At a global level, the turning back of the clock began in earnest with the papal election of John Paul II. While the Polish pope was highly successful in sounding the death knell of Communism, his alliance with Ronald Reagan and Margaret Thatcher led him to make compromises with neoconservatives. This conservatism was reflected in a rejection of women as participants and priests in the Church, a matter now firmly closed since John Paul II’s papacy. Another issue was John Paul II’s crushing of liberation theology, which was the most interesting and relevant flowering of Catholic social teaching since Vatican II. He allowed his anti-communism to override and obliterate new theological and practical approaches to social justice.
Then the Vatican promoted clerics who in many instances were known to have blood on their hands — not simply indirectly through their compliance with policies intended to support corrupt military dictatorships but also through their silence over the murder of hundreds of priests, nuns, bishops and lay people in developing countries. Under the former and current popes, Catholic social teaching has been removed from its pivotal role in Australian Catholic consciousness and identity and replaced by an unhealthy return to Latinist practices that were not so long ago the precise reasons for Vatican II being called.
Father Kennedy’s helpmate at St Mary’s (and now at St Mary’s in Exile), Terry Fitzpatrick, is a priest of the Toowoomba Diocese and insofar as he is still a Catholic priest he is simply on leave of absence from the Toowoomba Diocese and has been so for 15 years. This is since he disclosed that he was the father of a boy, Jordan McGuire.
Edward Kelly, then Bishop of Toowoomba, immediately relieved Fitzpatrick of his position and forced him into taking leave of absence. In contrast, the current Bishop, William Morris, took the view that Fitzpatrick had some responsibility for the upbringing of his child and has continued to support him during his extended leave of absence. Jordan, who has taken his mother’s surname, has been cared for by both of his parents.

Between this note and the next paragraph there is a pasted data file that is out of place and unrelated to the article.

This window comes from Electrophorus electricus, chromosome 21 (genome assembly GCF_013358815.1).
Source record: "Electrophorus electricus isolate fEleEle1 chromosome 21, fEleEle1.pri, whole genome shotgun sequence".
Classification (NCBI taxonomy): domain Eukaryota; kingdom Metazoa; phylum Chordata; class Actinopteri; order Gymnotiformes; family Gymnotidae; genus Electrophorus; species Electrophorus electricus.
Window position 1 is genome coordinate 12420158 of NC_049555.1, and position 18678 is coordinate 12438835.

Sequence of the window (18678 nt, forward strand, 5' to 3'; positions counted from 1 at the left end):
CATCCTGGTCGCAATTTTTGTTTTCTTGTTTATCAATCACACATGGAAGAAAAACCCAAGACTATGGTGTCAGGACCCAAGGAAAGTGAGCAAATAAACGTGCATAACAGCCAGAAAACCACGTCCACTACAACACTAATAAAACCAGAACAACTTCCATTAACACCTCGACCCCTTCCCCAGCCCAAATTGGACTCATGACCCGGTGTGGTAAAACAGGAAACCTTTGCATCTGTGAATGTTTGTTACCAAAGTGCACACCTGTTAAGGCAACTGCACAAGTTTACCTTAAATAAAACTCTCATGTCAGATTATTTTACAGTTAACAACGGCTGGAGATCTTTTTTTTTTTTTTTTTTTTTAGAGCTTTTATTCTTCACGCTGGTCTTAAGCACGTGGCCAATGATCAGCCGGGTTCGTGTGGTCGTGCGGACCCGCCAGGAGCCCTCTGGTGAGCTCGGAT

Unsurprisingly while Fr Fitzpatrick is not the first priest to father a child — but one of the few to acknowledge it — he has never been officially invited back to Toowoomba, in part because such a move would be deeply opposed by conservative Catholics and other fundamentalists.
Recognising these failures of the Catholic Church to renew itself is essential to an understanding of current events in Brisbane and elsewhere. It is well known that the power given by the Vatican II to a commission to change the direction of Church teaching on contraception was revoked at the last minute by curial conservatives concerned as much about their loss of power as their opposition to such practices.
Pope Benedict has further consolidated conservative directions by adverse references to Islam at the time of the Crusades, to Buddhism as a form of autoeroticism, and by proposing that condoms may not be used in the fight against AIDS.
In short, at exactly the same time as global consciousness has awoken to the dangers of Islamic fundamentalism, institutional Catholicism, fuelled by a resurgence of fundamentalism in its own ranks, now places increasing obstacles in the path of international peace and justice.
To see a once great and well respected Church, founded on the principle that faith and reason jointly inform a Catholic conscience and sentiment, move in this direction is therefore a profound tragedy. Fr Kennedy is the victim of a Church more concerned with papering over the cracks than in cleaning up its own act as a force for good in the world.
Indeed, Kennedy appears to have been made the scapegoat for advocating a socially liberal — and personally inclusive — Catholicism which is out of favour with Rome.
The revolutionary priest in Ross Fitzgerald’s prize-winning novel Soaring (Angus & Robertson, 1994) is loosely based on Father Peter Kennedy.
Emeritus Professor of History and Politics at Griffith University and a Professorial Fellow at the Australian Catholic University, Professor Ross Fitzgerald is the author of 31 books, including The Pope’s Battalions: B.A.Santamaria and the Labor Split . His co-authored Under The Influence: A History of Alcohol in Australia is soon to be published by ABC Books.